The first time that John Mearsheimer and Stephen Walt published their argument – that only the political influence of a powerful pro-Israel lobby in Washington can explain decades of “unconditional” support for Israel and a misguided foreign policy in the Middle East – they faced a torrent of criticism.
This time – with the publication of their book, The Israel Lobby and U.S. Foreign Policy – they face the same criticism. But this time, they have come prepared with a defense.
Mearsheimer, distinguished professor of political science at the University of Chicago, and Walt, professor of international affairs at Harvard and past academic dean of the Kennedy School of Government, came out last night in Washington with a robust defense for their own motivation in challenging unflinching U.S. support for Israel in the face of that nation’s “brutal” treatment of Palestinians and other Arab adversaries.
They are not denying Israel’s right to exist, they maintain, flatly rejecting any contention that anti-Semitism motivates their argument. Indeed, they believe that the U.S. should stand in the way of anyone seeking to destroy Israel. Yet, if the United States is to play the role of peace-broker for the Israelis and Palestinians – a role that the U.S. is uniquely positioned to play – it must start confronting both sides with an “even-handed” foreign policy, holding both accountable for unacceptable behavior.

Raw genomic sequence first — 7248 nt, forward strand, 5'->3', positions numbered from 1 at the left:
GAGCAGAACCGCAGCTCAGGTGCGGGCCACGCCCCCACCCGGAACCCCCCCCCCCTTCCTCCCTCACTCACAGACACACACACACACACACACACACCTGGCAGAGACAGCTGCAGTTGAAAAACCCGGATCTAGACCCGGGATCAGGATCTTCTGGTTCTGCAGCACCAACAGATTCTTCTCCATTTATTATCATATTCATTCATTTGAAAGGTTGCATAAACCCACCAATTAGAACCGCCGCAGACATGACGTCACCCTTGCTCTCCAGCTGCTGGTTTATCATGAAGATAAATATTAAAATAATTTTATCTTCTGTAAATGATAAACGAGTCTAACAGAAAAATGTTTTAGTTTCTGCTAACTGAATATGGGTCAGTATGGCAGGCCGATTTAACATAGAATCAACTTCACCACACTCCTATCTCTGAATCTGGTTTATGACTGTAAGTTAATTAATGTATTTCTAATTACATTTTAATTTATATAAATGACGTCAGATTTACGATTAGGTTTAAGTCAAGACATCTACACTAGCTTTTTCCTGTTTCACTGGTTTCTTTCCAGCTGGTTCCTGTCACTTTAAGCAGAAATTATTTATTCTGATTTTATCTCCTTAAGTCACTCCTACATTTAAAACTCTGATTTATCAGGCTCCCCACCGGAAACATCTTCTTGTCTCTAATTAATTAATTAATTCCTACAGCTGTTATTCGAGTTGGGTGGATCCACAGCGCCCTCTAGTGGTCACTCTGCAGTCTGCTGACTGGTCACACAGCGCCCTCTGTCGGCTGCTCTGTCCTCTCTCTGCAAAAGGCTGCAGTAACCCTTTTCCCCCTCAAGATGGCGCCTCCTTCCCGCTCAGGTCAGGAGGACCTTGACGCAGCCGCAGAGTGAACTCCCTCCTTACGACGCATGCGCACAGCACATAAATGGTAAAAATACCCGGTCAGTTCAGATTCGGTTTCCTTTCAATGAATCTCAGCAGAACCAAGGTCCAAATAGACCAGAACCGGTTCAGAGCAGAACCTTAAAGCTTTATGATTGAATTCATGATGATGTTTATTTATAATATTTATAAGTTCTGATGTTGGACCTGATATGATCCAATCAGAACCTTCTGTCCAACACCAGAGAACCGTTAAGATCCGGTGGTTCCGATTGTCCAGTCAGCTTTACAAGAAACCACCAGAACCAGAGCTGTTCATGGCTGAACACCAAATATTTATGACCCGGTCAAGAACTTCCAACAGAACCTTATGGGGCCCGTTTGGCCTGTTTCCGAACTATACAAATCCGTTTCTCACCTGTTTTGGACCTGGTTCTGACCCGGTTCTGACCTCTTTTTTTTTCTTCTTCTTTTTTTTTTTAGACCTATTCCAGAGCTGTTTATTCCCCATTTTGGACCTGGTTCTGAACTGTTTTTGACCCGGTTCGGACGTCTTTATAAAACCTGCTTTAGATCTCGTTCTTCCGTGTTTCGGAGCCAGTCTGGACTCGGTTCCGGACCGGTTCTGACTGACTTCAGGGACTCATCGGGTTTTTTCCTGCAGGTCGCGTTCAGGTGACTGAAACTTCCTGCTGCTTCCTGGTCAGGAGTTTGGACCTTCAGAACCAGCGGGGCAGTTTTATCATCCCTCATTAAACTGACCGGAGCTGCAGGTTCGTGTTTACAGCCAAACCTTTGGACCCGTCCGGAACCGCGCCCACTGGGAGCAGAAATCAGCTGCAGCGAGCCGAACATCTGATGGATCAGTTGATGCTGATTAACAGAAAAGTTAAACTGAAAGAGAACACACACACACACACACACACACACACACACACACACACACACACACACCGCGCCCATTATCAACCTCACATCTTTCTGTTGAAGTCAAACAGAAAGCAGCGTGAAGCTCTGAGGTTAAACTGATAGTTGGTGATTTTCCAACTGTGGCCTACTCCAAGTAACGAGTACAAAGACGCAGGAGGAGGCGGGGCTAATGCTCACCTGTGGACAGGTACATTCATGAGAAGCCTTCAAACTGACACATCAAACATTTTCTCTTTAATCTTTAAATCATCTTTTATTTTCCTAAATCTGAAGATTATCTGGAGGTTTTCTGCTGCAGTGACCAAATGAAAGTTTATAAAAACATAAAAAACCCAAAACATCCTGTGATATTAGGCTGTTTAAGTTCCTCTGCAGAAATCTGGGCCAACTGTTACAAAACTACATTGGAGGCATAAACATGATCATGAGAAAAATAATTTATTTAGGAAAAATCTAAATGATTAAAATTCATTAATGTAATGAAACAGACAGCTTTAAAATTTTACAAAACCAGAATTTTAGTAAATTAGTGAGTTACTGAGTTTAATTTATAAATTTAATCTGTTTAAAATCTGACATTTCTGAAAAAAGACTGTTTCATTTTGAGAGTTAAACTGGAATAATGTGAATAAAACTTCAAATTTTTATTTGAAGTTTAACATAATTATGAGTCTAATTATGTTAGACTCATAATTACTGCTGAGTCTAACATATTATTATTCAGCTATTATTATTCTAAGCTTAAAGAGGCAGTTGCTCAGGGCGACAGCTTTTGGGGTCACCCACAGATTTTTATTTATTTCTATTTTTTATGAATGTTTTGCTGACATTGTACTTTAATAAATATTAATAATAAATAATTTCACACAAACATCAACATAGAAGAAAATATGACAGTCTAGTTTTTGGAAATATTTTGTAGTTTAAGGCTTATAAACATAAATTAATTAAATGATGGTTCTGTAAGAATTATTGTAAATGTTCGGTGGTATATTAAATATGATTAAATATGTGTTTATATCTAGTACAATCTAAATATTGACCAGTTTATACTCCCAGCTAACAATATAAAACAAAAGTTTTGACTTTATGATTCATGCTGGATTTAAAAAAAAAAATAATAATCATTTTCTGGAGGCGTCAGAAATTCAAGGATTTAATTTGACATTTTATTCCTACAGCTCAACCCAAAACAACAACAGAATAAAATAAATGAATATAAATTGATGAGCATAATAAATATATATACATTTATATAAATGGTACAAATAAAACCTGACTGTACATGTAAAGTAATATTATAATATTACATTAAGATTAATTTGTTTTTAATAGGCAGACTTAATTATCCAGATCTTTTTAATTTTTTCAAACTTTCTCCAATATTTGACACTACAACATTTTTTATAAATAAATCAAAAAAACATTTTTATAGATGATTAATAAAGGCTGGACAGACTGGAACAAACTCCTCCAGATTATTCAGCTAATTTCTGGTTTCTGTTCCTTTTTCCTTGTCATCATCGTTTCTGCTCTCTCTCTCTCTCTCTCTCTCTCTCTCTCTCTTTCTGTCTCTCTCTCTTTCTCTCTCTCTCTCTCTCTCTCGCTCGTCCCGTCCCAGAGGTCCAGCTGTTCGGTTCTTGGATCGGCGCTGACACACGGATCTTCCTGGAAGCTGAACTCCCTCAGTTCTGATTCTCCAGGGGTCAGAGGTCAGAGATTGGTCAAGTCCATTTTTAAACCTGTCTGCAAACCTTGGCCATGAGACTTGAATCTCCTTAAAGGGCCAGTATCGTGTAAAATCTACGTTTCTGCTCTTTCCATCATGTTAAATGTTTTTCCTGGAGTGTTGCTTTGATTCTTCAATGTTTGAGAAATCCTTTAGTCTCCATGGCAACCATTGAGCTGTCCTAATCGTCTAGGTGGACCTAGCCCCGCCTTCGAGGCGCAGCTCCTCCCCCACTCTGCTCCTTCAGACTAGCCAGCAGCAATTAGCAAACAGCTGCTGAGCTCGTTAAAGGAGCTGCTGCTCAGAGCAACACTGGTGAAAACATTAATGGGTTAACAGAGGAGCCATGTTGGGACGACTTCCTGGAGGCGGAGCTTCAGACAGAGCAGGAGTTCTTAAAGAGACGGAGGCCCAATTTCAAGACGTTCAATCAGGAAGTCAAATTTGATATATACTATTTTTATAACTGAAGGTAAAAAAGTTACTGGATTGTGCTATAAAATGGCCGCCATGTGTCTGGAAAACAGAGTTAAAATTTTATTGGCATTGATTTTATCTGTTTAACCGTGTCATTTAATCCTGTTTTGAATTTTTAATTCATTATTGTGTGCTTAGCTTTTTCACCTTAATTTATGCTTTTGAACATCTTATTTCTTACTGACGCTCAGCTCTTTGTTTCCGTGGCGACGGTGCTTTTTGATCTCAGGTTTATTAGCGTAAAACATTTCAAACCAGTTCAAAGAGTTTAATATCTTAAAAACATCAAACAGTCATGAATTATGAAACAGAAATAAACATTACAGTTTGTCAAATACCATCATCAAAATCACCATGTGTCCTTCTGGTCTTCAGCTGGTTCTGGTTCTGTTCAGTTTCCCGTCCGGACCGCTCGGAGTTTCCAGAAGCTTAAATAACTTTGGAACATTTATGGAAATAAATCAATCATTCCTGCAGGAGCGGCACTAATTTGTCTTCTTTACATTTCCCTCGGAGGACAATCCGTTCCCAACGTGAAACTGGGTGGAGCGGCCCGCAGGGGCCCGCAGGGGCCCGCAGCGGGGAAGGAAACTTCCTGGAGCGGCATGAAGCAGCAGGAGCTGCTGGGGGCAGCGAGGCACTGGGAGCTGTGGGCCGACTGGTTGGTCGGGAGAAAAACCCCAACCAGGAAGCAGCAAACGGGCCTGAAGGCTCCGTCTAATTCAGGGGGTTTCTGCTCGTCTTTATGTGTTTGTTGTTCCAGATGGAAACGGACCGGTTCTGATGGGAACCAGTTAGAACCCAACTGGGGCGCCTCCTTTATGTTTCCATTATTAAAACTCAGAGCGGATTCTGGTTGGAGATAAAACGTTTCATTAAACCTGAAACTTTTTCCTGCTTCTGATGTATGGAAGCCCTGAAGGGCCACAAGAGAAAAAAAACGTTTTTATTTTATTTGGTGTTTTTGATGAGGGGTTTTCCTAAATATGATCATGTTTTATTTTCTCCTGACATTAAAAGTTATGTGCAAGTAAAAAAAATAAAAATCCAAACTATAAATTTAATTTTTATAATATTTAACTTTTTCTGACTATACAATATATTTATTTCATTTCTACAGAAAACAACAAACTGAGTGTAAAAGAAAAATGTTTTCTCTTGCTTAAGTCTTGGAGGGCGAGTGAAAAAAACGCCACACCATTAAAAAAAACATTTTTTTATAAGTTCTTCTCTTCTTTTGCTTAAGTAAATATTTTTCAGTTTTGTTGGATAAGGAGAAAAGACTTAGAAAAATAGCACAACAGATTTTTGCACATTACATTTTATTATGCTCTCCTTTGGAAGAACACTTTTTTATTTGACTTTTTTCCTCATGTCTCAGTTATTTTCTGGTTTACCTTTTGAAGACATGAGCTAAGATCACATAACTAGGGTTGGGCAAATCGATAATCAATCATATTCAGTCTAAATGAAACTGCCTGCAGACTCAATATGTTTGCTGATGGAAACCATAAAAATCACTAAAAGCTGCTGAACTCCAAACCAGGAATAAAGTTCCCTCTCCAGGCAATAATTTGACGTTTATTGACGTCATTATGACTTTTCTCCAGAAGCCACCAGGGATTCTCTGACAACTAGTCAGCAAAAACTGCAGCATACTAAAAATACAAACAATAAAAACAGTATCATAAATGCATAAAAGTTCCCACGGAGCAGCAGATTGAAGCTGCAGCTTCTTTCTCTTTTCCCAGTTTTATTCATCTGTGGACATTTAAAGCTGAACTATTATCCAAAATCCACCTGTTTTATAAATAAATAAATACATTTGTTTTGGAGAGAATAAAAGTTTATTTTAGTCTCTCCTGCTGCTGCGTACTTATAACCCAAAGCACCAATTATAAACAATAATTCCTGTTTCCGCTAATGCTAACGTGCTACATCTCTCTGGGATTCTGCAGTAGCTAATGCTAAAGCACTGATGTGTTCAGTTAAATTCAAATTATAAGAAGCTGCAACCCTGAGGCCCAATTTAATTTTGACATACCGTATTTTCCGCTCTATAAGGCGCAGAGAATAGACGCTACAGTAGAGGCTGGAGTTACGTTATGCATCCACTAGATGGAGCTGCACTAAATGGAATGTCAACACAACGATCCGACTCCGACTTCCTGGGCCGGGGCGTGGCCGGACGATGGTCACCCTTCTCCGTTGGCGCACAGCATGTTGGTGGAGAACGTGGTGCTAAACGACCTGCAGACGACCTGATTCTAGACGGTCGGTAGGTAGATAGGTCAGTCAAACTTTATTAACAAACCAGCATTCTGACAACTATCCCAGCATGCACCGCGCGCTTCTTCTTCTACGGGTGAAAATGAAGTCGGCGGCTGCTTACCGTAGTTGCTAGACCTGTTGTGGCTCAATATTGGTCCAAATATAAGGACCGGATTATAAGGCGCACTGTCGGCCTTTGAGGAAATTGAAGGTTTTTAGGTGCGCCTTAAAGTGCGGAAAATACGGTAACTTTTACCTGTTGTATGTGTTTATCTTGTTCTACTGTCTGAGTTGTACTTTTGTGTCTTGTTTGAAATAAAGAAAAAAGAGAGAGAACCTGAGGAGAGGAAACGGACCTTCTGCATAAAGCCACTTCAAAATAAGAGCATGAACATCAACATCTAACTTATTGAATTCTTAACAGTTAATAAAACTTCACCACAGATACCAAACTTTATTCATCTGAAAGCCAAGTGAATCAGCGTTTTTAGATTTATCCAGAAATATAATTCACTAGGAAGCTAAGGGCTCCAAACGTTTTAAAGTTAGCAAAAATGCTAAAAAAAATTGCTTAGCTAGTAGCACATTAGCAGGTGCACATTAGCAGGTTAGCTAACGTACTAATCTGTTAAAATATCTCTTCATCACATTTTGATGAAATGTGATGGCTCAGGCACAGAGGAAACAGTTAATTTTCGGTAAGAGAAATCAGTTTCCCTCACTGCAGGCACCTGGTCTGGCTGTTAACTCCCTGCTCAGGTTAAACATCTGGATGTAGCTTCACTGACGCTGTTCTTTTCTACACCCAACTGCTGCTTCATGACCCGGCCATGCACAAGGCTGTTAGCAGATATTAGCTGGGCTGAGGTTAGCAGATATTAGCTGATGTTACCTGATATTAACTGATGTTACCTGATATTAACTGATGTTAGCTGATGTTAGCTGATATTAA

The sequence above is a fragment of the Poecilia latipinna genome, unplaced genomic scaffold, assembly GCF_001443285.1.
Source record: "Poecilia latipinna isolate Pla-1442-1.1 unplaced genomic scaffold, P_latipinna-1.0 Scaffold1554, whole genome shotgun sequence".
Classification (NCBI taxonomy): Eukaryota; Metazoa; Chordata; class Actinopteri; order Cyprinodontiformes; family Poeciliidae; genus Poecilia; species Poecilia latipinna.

After more than an hour of scholarly argument before an overflow audience packing the aisles of an overheated Politics and Prose bookstore – standing-room-only doesn’t adequately describe a crowd so thick that paramedics were summoned for a man who fell faint – Mearsheimer finally put it all in plain English:
“States do stupid things,” said Mearsheimer, perhaps the most renowned “realist” in modern American political science. And when they do, he said, reasoning people in other places need to hold them accountable for “knuckle-headed” behavior.
“What we really need to make peace between the Israelis and Palestinians is for the United States to act even-handedly,” Mearsheimer told the evening crowd at the Washington bookstore. “The United States need to be even-handed and put pressure on both sides.” (MORE)